Arsenal are to continue considering their options following the injury sustained by Robin van Persie while on Holland duty – with FIFA appearing to have ruled out pursuing legal action for compensation against the Dutch federation.
Van Persie suffered ankle ligament damage during the friendly against Italy on November 14 and is not expected to return to action until April next year.
Gunners boss Arsene Wenger had called for the club to be able to take some redress, claiming the Dutch federation (KNVB) misdiagnosed the injury and indicated Arsenal would be seeking compensation.
However, FIFA have confirmed to Press Association Sport that Arsenal are, like all teams, bound by the obligations of an agreement with UEFA and club representatives that it is their responsibility to fully insure players.
FIFA’s ’Regulations on the Status and Transfer of Players’, annexe 1, states: “Clubs releasing a player in accordance with the provisions of this annexe are not entitled to financial compensation.... The club with which the player concerned is registered shall be responsible for his insurance cover against illness and accident during the entire period of his release. This cover must also extend to any injuries sustained by the player during the international match(es) for which he was released.”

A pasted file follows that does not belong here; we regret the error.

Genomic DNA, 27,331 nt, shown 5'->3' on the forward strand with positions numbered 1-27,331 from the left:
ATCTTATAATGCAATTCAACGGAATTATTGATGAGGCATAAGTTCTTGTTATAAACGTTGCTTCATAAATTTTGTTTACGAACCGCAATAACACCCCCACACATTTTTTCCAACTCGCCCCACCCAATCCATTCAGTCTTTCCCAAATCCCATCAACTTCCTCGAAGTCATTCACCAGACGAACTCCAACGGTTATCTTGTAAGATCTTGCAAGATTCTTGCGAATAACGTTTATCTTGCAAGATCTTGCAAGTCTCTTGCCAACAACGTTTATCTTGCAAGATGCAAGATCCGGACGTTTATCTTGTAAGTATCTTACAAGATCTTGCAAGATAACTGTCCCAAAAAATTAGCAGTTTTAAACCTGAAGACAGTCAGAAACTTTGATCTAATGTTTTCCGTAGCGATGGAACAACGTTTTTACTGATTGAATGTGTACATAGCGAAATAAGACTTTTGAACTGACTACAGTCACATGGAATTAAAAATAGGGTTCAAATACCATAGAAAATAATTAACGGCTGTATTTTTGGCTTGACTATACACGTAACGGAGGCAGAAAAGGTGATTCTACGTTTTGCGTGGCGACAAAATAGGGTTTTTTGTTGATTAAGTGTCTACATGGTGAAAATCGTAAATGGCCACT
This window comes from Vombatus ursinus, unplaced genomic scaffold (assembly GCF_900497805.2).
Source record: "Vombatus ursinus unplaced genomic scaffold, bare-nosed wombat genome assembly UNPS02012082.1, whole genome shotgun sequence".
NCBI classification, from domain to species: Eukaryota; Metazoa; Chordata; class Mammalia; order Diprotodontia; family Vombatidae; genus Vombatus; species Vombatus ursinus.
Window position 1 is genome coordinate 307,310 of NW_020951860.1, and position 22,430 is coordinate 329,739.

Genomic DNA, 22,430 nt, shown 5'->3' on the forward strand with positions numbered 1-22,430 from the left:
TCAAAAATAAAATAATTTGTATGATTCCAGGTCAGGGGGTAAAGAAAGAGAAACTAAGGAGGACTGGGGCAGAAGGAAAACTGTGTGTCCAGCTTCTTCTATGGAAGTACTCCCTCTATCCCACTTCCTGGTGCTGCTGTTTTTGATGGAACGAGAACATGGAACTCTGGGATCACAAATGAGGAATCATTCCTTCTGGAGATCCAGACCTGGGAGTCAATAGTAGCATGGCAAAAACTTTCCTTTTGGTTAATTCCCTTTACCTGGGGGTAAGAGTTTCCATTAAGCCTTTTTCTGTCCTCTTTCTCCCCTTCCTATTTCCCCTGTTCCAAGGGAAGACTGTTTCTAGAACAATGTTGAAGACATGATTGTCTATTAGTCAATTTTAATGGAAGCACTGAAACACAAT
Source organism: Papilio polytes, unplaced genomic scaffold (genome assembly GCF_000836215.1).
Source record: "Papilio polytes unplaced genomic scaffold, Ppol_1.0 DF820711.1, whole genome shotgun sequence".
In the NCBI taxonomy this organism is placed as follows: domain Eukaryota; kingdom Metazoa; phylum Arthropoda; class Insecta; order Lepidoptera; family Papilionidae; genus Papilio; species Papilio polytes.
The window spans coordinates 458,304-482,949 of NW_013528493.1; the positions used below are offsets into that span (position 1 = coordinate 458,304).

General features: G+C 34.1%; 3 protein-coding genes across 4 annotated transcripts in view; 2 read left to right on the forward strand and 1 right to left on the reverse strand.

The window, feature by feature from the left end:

Wenger – speaking ahead of tonight’s Barclays Premier League game at Burnley - had played down suggestions Arsenal were seeking £20m from the Dutch federation, but maintained something had to be done.
He said: “I have never spoken of any number, I just want to say that we cannot just sit there and lose all our players for the season and say ’thank you very much’.
“We have to look for any compensation that we can get.”
The issue of compensation for players being injured on international duty is a complex one.
A landmark case involving Belgian club Charleroi and FIFA over a player injured in a friendly international was discontinued after the G14 group of clubs which was supporting Charleroi was superseded by the European Club Association.
An agreement has been reached with FIFA and UEFA to pay compensation to clubs for players injured in World Cup or European Championship finals matches, but there is nothing formal in place for qualifiers or friendlies.
Some associations, like the Football Association, take out insurance to cover players on international duty. West Ham are reported to be seeking recompense from the FA following the enforced retirement of Dean Ashton, who suffered a serious ankle injury in an England training session in 2006.